Trucking As A New Career.

Topic 26479 | Page 1

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Bernard P.'s Comment
member avatar

Hi everyone. Foremost would like to say hello to everyone in the community. I am a 31-year-old healthy male from Florida. However, I am particularly hard of hearing and I wear glasses and hearing aides too. I have no wife and no kids. I live alone. I am a good driver with a clean record. I've wanted to be a trucker since I was a kid but never did it because of doubt. I love to drive.

I passed the CDL permit exam on first try general knowledge, air brakes and combination vehicles. And I start school later this month. I have a few concerns, however...

I spoke to a "friend" who after the discussion wasn't much of a friend, anyway. To put it nicely, she advised I don't do trucking because I'll be "working at McDonald's after 6 months" and that she never saw more than $400 weekly as a trucker for swift and Werner. To be honest, I've never seen over 9 dollars an hour from a job. So her idea of big money and mine (as a minimalist) are two different things.

She also pointed out that companies are reluctant to hire people with corrective lens on their license. And will make my chances of finding work worse because I have hearing aides? I passed the DOT with flying colors. The doctor just told me to make sure I have enough hearing aides batteries for my trip.

Also because I live alone, I have a dog whose registered as a service dog to alert me of noises I wouldn't be able to hear while I am asleep without my aides on. Will trucking companies allow me to bring my dog with me to my OTR trips?

I know what I am in for and I want to do it. No family. No 'home" so to speak. Live the lone wolf life. So I'm ok with the distance. I just want to be given a fair opportunity after schooling.

Opinions are appreciated.

CDL:

Commercial Driver's License (CDL)

A CDL is required to drive any of the following vehicles:

  • Any combination of vehicles with a gross combined weight rating (GCWR) of 26,001 or more pounds, providing the gross vehicle weight rating (GVWR) of the vehicle being towed is in excess of 10,000 pounds.
  • Any single vehicle with a GVWR of 26,001 or more pounds, or any such vehicle towing another not in excess of 10,000 pounds.
  • Any vehicle, regardless of size, designed to transport 16 or more persons, including the driver.
  • Any vehicle required by federal regulations to be placarded while transporting hazardous materials.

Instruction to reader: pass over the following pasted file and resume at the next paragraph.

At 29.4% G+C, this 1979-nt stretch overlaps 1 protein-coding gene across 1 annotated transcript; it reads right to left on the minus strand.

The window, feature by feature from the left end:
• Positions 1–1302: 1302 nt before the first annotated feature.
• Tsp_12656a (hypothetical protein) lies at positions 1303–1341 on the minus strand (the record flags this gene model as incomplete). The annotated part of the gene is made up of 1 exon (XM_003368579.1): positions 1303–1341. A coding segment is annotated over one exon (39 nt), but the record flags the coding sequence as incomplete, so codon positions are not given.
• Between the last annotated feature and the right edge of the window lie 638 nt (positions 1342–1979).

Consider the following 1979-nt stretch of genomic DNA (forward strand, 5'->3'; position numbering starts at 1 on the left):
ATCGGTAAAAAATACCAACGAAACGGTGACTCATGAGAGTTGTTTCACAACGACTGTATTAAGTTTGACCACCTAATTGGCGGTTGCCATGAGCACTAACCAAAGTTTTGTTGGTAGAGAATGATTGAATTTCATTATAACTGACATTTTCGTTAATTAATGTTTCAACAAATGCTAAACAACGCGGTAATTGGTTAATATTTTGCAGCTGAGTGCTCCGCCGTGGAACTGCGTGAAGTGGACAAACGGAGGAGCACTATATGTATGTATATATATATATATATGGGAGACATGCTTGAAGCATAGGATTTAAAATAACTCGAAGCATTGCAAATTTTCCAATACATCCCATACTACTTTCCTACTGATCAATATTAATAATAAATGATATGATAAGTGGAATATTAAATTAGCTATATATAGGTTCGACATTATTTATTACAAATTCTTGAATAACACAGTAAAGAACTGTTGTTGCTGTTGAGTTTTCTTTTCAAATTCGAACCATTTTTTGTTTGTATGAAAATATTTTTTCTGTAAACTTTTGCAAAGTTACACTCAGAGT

OTR:

Over The Road

OTR driving normally means you'll be hauling freight to various customers throughout your company's hauling region. It often entails being gone from home for two to three weeks at a time.

Combination Vehicle:

A vehicle with two separate parts - the power unit (tractor) and the trailer. Tractor-trailers are considered combination vehicles.

DOT:

Department Of Transportation

A department of the federal executive branch responsible for the national highways and for railroad and airline safety. It also manages Amtrak, the national railroad system, and the Coast Guard.

State and Federal DOT Officers are responsible for commercial vehicle enforcement. "The truck police" you could call them.

HOS:

Hours Of Service

HOS refers to the logbook hours of service regulations.
Bobcat_Bob's Comment
member avatar

Amazing everything she said is wrong...

What are her credentials for her too make such bold claims?

If you prove to be even semi reliable you will have no problem beating 400 a week.

As for the glasses and hearing aides if you passed the DOT physical you should be ok most places a few companies might have stricter requirements but I do not forsee it bring a problem. With out my glasses I can not see let alone drive and I have had no problem getting hired by 2 good companies.

DOT:

Department Of Transportation

A department of the federal executive branch responsible for the national highways and for railroad and airline safety. It also manages Amtrak, the national railroad system, and the Coast Guard.

State and Federal DOT Officers are responsible for commercial vehicle enforcement. "The truck police" you could call them.